Friday, March 28, 2008

A Voice Recorded in Smoke

In my recent post Reality Strikes, I discussed how the fantastic progression of technology is attributable to usage of the scientific method and how the appalling intellectual bankruptcy of the social sciences is attributable to the overt rejection of the scientific method. I couldn't help think of this as I scrolled through some recent headlines.


This link discusses the Holland government's condemnation of an anti-koran film, "Fitna", which links verses of the Koran to violent background images from terrorist attacks.


The Dutch government had warned Wilders that a film offensive to Muslims could spark protests in Islamic countries as violent as those two years ago after European newspapers published cartoons of Mohammed.Prime Minister Jan Peter Balkenende said Thursday night that the Department of Justice will investigate whether Wilders has broken Dutch law with his attack on the Quran. Balkenende condemned the film as "out to hurt" the Dutch people.

Here is a major Western government not only unwilling to protect the right of this filmmaker to show his movie but actively trying to suppress the film in order to appease the Muslims. The Dutch government should proudly proclaim that its citizens have the right to free speech and warn that any violence surrounding the release of the film will be met by overwhelming force. Furthermore, other Western media outlets should release the film as a show of support for the principle of free speech and the United States government should stand prepared to defend them. Imagine if this were a Michael Moore film or Gore's film and there were threats of violence against the producers and media. What would be the reaction of the Left? As usual, the so-called defenders of free speech are deafeningly silent. This is an outrageous and frightening development.

As Western governments refuse to protect free speech under Muslim threats, as our enemies in Iran continue their drive to develop nuclear weapons unimpeded, and as the United States government continues to sacrifice soldiers in Iraq while Iranian allied Shiites move to gain more power in the Iraq's new "democracy" - our government is busy at work protecting us in the one way it really knows how - confiscating water, shampoo, and now nipple rings at the nations' airports.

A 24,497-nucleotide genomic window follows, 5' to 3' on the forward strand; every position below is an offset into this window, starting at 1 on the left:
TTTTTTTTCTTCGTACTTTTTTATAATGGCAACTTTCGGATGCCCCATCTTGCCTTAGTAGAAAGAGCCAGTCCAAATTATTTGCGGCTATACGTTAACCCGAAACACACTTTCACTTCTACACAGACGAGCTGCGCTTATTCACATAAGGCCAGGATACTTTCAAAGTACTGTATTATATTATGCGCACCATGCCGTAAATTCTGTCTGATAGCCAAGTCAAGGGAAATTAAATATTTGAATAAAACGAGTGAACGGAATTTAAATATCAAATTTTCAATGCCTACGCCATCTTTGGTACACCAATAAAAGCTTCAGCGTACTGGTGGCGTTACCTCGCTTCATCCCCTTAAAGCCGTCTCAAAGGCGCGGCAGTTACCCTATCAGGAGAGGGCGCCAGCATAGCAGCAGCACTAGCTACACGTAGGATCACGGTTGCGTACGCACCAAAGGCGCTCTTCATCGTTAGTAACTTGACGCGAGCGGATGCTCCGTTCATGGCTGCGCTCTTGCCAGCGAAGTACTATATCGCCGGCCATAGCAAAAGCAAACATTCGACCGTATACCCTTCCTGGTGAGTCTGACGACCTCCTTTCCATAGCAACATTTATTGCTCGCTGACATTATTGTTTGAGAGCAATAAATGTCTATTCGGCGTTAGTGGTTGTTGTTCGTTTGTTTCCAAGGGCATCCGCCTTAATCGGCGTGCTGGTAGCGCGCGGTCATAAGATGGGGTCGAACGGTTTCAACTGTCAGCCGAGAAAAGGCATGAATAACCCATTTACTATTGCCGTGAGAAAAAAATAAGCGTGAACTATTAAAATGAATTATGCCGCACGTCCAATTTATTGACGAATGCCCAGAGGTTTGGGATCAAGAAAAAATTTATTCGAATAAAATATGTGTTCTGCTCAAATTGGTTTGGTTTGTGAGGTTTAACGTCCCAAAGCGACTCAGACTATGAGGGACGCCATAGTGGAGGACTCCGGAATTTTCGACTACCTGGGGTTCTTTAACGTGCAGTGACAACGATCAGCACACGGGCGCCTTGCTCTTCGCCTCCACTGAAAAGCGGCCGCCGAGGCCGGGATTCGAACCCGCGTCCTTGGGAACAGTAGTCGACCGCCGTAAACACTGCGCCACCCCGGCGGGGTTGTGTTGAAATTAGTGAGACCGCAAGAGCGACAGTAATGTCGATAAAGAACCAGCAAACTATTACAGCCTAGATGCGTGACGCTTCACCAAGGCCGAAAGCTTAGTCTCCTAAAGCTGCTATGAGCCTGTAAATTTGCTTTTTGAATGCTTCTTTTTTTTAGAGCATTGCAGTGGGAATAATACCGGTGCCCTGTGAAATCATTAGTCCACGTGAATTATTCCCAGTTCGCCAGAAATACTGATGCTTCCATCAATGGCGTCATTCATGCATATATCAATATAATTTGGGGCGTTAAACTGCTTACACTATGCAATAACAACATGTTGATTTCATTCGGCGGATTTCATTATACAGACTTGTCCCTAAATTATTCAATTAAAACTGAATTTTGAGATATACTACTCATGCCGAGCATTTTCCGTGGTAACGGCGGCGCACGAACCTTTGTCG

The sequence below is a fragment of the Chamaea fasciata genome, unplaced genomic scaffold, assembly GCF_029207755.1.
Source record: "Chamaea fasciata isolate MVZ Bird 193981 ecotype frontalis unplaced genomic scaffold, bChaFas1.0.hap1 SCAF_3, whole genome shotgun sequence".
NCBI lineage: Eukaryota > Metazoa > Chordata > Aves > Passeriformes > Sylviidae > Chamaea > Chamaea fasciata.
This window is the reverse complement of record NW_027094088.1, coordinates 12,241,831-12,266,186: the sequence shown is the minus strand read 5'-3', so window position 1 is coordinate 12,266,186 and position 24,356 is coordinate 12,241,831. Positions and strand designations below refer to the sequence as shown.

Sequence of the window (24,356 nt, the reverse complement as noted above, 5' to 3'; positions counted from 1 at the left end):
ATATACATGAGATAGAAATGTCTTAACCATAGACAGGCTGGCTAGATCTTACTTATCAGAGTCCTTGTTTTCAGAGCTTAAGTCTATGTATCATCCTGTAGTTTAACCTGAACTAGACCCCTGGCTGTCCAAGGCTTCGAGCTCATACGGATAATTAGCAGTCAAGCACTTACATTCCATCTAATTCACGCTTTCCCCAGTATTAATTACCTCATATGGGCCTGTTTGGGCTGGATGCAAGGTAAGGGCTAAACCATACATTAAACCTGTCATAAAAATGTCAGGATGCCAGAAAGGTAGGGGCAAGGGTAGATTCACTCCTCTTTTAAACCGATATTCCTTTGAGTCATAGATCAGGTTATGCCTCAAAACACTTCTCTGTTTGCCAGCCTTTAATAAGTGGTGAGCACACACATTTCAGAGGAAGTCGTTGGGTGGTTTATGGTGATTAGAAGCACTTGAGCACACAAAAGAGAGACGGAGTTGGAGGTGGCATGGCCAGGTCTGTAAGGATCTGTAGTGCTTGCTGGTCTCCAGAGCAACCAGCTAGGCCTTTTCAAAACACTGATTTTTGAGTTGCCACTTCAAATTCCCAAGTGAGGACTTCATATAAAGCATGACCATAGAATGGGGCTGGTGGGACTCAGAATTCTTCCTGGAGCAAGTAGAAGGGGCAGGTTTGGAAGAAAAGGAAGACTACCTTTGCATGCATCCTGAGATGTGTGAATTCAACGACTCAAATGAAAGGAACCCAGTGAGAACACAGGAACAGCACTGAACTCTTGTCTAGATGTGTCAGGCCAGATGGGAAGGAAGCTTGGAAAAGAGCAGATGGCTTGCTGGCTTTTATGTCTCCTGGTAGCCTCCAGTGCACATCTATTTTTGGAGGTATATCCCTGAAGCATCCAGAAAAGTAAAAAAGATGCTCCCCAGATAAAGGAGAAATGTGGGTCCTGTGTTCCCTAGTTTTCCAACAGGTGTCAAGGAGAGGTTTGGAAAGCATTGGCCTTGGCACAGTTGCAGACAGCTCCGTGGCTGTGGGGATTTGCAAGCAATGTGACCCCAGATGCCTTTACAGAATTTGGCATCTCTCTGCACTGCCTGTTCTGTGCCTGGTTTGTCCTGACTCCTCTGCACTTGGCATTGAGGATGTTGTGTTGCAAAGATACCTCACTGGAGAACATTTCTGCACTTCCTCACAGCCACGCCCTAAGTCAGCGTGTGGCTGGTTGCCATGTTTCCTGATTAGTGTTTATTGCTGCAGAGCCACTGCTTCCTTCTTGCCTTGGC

Meanwhile, French president Nicolas Sarkozy is considering a boycott of the opening ceremony of the Beijing Olympics over recent Chinese suppression of Tibet and the possibility that the Chinese government will censor live protest footage during the ceremony. How about deciding to boycott the entire Olympics? Well, consideration of a possible boycott of the opening ceremony is a start...(Also, is it kind of scary that the French may now be the most principled Western government?)

I'm glad Gore is committing his rantings to video so that we can all have a laugh in a few years. As our economy implodes from government intervention in the economy, Gore gallivants around the world (at the taxpayer's expense) comparing those who deny that global warming is man-made to those who believed the earth was flat or to those who deny we landed on the moon. By the way, at one time, people had good reason to believe the earth was flat. Without the help of a spaceship, it takes quite a bit of observational evidence and deductive reasoning to show that the earth is spherical. I would suggest that those who believed the earth was flat had more evidence to substantiate their theory than Gore has to substantiate his.

While the unprincipled and contradictory policies of our government bear the effects of 200 years of unreason in the social sciences here is a more positive and inspiring note from the world still dominated by reason and logic. An 1860 french recording was found in a patent office and is the oldest recording of a human voice.

The 10-second clip of a woman singing "Au Clair de la Lune," taken from a so-called phonautogram, was recently discovered by audio historian David Giovannoni. The recording predates Thomas Edison's "Mary had a little lamb" — previously credited as the oldest recorded voice — by 17 years.The tune was captured using a phonautograph, a device created by Parisian inventor Edouard-Leon Scott de Martinville that created visual recordings of sound waves.Using a needle that moved in response to sound, the phonautograph etched sound waves into paper coated with soot from an oil lamp.

Berkelely scientists were able to recreate the voice recording:

"When I first heard the recording as you hear it ... it was magical, so ethereal," said Giovannoni. "The fact is it's recorded in smoke. The voice is coming out from behind this screen of aural smoke."


This reminds me of a story about the recent discovery of a lost Archimedes work found on the back of a palimpsest dating to the Middle Ages where it was apparently used by Monks as a prayer book. Here is a voice "recorded in smoke" left on a shelf for 150 years. Fortunately, today we still have the scientific knowledge necessary to recreate and appreciate the brilliant ingenuity of this 19th century inventor. However, if things continue the way they are going in the social "sciences", the voices and ideas that have brought us so much brilliance and prosperity may go the way of this recording and Archimedes before - lost in a new Dark Age.

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